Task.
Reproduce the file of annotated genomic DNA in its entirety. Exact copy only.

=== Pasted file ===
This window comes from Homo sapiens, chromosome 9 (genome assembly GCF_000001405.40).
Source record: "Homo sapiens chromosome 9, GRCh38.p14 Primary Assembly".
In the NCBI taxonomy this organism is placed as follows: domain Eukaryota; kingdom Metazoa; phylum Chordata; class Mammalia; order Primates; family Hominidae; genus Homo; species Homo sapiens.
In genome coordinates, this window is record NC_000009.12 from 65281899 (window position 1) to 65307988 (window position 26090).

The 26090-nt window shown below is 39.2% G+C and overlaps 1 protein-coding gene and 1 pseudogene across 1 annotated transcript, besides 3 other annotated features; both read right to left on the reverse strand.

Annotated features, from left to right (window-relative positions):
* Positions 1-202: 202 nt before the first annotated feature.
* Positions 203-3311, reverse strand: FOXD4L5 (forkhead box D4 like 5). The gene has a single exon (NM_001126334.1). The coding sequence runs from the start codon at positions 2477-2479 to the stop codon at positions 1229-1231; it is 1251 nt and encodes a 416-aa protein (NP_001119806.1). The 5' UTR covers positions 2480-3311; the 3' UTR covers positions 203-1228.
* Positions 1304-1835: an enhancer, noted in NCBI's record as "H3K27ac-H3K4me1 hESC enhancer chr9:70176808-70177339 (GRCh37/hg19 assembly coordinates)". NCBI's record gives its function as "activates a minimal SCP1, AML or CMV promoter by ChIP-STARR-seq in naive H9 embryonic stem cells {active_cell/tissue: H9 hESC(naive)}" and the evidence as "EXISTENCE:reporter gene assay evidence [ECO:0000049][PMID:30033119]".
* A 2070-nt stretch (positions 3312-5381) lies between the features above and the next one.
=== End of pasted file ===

This window comes from Homo sapiens, chromosome 9 (genome assembly GCF_000001405.40).
Source record: "Homo sapiens chromosome 9, GRCh38.p14 Primary Assembly".
In the NCBI taxonomy this organism is placed as follows: domain Eukaryota; kingdom Metazoa; phylum Chordata; class Mammalia; order Primates; family Hominidae; genus Homo; species Homo sapiens.
In genome coordinates, this window is record NC_000009.12 from 65281899 (window position 1) to 65307988 (window position 26090).

The 26090-nt window shown below is 39.2% G+C and overlaps 1 protein-coding gene and 1 pseudogene across 1 annotated transcript, besides 3 other annotated features; both read right to left on the reverse strand.

Annotated features, from left to right (window-relative positions):
* Positions 1-202: 202 nt before the first annotated feature.
* Positions 203-3311, reverse strand: FOXD4L5 (forkhead box D4 like 5). The gene has a single exon (NM_001126334.1). The coding sequence runs from the start codon at positions 2477-2479 to the stop codon at positions 1229-1231; it is 1251 nt and encodes a 416-aa protein (NP_001119806.1). The 5' UTR covers positions 2480-3311; the 3' UTR covers positions 203-1228.
* Positions 1304-1835: an enhancer, noted in NCBI's record as "H3K27ac-H3K4me1 hESC enhancer chr9:70176808-70177339 (GRCh37/hg19 assembly coordinates)". NCBI's record gives its function as "activates a minimal SCP1, AML or CMV promoter by ChIP-STARR-seq in naive H9 embryonic stem cells {active_cell/tissue: H9 hESC(naive)}" and the evidence as "EXISTENCE:reporter gene assay evidence [ECO:0000049][PMID:30033119]".
* A 2070-nt stretch (positions 3312-5381) lies between the features above and the next one.